by Richard Jolly
The meeting of the G20 last April was a big event – 20 countries attended, including most of the international economic power brokers. In contrast, the United Nations Conference on the World Financial Crisis and its Implications for the Developing World, which opened in New York on Wednesday 24 June, has only low level delegations from the developed countries, by Tuesday 23 the US had not even confirmed its participation.
The general coolness of the developed countries is hardly surprising. It has always been their policy to treat the UN as a sideshow on economic matters. Serious debate and decisions, they believe, should be taken in the Bretton Woods Institutions, where voting is weighted in their favour.
This approach is unfortunate. It leaves the developed countries visibly continuing policies which lack legitimacy and are failing the poorer countries. A common criticism of the G20 was that it excluded the great majority of middle-sized and poorer countries – some 170 out of the 192 UN member states.
This sidelining ignores the UN’s record of past contributions. It is the UN which first came up with the need for debt relief for poorer countries in the 1970s, adjustment with a human face in the 1980s, proposals for the Millennium Development Goals in the 1990s. All these ideas were met with scepticism or opposition when first proposed but later became mainstream. The world would arguably have lower levels of poverty and inequality if they had been accepted and adopted sooner.
This UN conference has already come up with a number of specific proposals for tackling the crisis, focussing on the needs of all countries with clear attention to the smaller and poorer ones not invited to the G20.
Like the G20 proposals, the UN Commission recommends a number of counter-cyclical measures of stimulus, co-ordinated to hasten recovery from the crisis, to hold back protectionist actions and to introduce greater regulation over financial and other markets. These measures are set in a frame of longer-term actions to tackle climate change and other environmental threats. The approach makes the important point that though decisions on these actions must be national, their adequacy must be judged on their global impacts.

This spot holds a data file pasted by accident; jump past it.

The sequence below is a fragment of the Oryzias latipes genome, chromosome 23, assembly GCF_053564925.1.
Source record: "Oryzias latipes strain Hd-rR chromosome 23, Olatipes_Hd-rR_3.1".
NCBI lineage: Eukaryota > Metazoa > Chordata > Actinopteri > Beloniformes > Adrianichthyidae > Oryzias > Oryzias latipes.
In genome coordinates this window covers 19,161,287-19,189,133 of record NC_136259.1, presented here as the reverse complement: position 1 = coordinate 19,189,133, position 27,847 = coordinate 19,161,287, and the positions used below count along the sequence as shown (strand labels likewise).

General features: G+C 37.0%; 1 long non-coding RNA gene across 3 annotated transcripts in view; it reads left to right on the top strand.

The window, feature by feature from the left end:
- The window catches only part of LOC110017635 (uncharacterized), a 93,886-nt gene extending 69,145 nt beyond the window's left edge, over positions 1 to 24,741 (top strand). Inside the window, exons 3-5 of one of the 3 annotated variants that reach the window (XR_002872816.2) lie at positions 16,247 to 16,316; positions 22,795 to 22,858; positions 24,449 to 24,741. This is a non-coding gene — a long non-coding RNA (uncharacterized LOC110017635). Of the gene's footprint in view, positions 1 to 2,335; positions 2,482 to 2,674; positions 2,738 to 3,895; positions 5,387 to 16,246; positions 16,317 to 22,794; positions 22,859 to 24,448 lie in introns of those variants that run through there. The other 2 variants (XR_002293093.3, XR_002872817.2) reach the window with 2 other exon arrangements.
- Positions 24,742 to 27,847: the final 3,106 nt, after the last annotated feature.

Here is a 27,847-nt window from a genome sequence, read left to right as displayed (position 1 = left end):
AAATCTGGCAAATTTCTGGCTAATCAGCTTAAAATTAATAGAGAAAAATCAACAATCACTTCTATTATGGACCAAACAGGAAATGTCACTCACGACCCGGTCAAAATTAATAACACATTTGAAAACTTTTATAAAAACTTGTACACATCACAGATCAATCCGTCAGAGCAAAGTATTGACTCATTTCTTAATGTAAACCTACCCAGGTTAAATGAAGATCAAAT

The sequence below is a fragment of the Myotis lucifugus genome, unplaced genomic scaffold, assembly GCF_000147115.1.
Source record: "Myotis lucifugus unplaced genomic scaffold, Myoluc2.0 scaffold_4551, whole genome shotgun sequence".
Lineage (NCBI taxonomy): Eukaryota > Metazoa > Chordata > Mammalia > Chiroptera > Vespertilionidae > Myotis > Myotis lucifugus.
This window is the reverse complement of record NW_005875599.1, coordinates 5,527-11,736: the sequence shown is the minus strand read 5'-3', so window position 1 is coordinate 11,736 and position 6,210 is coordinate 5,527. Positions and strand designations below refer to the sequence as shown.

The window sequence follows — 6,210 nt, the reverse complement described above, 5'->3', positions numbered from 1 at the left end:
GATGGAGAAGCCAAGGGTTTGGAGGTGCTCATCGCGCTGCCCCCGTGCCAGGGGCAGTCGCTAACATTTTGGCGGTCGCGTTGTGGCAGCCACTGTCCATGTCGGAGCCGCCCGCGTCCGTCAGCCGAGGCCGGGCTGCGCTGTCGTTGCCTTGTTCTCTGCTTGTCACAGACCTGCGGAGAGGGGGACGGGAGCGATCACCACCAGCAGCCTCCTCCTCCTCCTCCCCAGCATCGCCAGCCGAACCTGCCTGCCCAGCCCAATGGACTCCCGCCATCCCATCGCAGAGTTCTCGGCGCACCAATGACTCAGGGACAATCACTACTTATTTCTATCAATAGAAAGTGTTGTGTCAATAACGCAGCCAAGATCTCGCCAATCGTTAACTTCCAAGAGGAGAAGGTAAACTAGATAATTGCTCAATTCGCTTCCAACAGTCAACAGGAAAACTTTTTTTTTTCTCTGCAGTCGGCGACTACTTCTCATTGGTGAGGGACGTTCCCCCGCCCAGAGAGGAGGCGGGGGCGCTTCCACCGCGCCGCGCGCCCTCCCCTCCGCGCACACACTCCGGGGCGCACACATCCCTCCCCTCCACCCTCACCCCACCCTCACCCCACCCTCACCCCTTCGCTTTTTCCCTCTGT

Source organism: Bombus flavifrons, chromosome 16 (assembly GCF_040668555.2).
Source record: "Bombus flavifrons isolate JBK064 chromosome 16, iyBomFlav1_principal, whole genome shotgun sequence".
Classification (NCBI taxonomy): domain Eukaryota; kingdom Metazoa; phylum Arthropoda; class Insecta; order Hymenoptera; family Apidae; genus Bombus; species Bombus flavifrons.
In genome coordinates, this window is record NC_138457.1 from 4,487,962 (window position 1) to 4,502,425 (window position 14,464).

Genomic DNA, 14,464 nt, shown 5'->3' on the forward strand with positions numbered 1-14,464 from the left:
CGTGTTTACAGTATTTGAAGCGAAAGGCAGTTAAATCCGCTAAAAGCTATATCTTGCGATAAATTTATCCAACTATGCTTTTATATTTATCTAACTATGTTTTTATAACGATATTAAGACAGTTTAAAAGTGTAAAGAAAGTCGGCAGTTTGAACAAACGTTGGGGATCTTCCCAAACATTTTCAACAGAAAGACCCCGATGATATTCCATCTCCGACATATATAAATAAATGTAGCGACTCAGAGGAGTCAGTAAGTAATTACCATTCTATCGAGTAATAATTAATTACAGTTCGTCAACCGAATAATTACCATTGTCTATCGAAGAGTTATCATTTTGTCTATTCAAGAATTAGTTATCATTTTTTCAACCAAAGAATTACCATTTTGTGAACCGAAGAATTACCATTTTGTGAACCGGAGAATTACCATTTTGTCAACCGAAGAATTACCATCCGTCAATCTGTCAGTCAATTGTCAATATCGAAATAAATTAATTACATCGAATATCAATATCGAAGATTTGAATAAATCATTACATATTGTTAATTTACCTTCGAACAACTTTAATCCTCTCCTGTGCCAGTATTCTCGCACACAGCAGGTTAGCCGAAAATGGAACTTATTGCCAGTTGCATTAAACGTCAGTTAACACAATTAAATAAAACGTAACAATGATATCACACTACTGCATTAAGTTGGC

The proposals also include a number of recommendations from which poorer developing countries would directly benefit including the creation of a new credit facility, new mechanisms for innovative finance, more policy making space for developing countries and opening advanced country markets to least developed countries’ exports.
The Commission has also proposed ideas for institutional reform of the International Monetary Fund (IMF). These included not only more seats and voting power for developing countries, in line with G20 proposals, but also the introduction of double or multiple majority weighting. This would be a major step toward credibility and legitimacy of decisions of the Bretton Woods Institutions. The Commission also proposed a Global Economic Coordination Council, as a global representative forum meeting annually at Head of State level, bringing together all the important global economic institutions, such as World Bank, the IMF, the World Trade Organisation, the International Labour Organisation and the UN secretariat and supported by an International panel.
There are other proposals – many sensible, many long-term, all bold. The agenda for debate and discussion is far more creative than emerged from the G20 and the proposals deserve serious consideration and it is in the interests of all countries to take them up in the months ahead. There is something for every part of the world to gain by avoiding repetition of the most serious financial crisis since the 1930s.